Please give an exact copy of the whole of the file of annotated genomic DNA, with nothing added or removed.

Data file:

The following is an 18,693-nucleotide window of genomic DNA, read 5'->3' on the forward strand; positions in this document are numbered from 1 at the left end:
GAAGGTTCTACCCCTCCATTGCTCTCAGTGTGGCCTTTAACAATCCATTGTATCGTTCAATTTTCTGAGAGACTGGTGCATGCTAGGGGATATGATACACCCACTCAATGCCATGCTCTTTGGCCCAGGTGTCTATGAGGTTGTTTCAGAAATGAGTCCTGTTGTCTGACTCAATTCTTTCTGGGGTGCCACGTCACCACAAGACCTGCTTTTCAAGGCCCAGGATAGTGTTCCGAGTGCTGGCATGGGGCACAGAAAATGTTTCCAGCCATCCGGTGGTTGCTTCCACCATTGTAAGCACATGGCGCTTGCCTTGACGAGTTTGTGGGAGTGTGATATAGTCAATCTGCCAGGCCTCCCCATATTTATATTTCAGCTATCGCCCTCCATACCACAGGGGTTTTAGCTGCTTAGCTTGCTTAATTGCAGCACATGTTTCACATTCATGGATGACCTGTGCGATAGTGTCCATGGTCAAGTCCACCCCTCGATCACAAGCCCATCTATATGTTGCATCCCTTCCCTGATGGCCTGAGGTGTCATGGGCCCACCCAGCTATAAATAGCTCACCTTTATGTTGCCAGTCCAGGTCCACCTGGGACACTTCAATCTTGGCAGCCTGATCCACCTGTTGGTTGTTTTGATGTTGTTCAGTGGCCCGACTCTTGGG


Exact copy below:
The following is an 18,693-nucleotide window of genomic DNA, read 5'->3' on the forward strand; positions in this document are numbered from 1 at the left end:
GAAGGTTCTACCCCTCCATTGCTCTCAGTGTGGCCTTTAACAATCCATTGTATCGTTCAATTTTCTGAGAGACTGGTGCATGCTAGGGGATATGATACACCCACTCAATGCCATGCTCTTTGGCCCAGGTGTCTATGAGGTTGTTTCAGAAATGAGTCCTGTTGTCTGACTCAATTCTTTCTGGGGTGCCACGTCACCACAAGACCTGCTTTTCAAGGCCCAGGATAGTGTTCCGAGTGCTGGCATGGGGCACAGAAAATGTTTCCAGCCATCCGGTGGTTGCTTCCACCATTGTAAGCACATGGCGCTTGCCTTGACGAGTTTGTGGGAGTGTGATATAGTCAATCTGCCAGGCCTCCCCATATTTATATTTCAGCTATCGCCCTCCATACCACAGGGGTTTTAGCTGCTTAGCTTGCTTAATTGCAGCACATGTTTCACATTCATGGATGACCTGTGCGATAGTGTCCATGGTCAAGTCCACCCCTCGATCACAAGCCCATCTATATGTTGCATCCCTTCCCTGATGGCCTGAGGTGTCATGGGCCCACCCAGCTATAAATAGCTCACCTTTATGTTGCCAGTCCAGGTCCACCTGGGACACTTCAATCTTGGCAGCCTGATCCACCTGTTGGTTGTTTTGATGTTGTTCAGTGGCCCGACTCTTGGG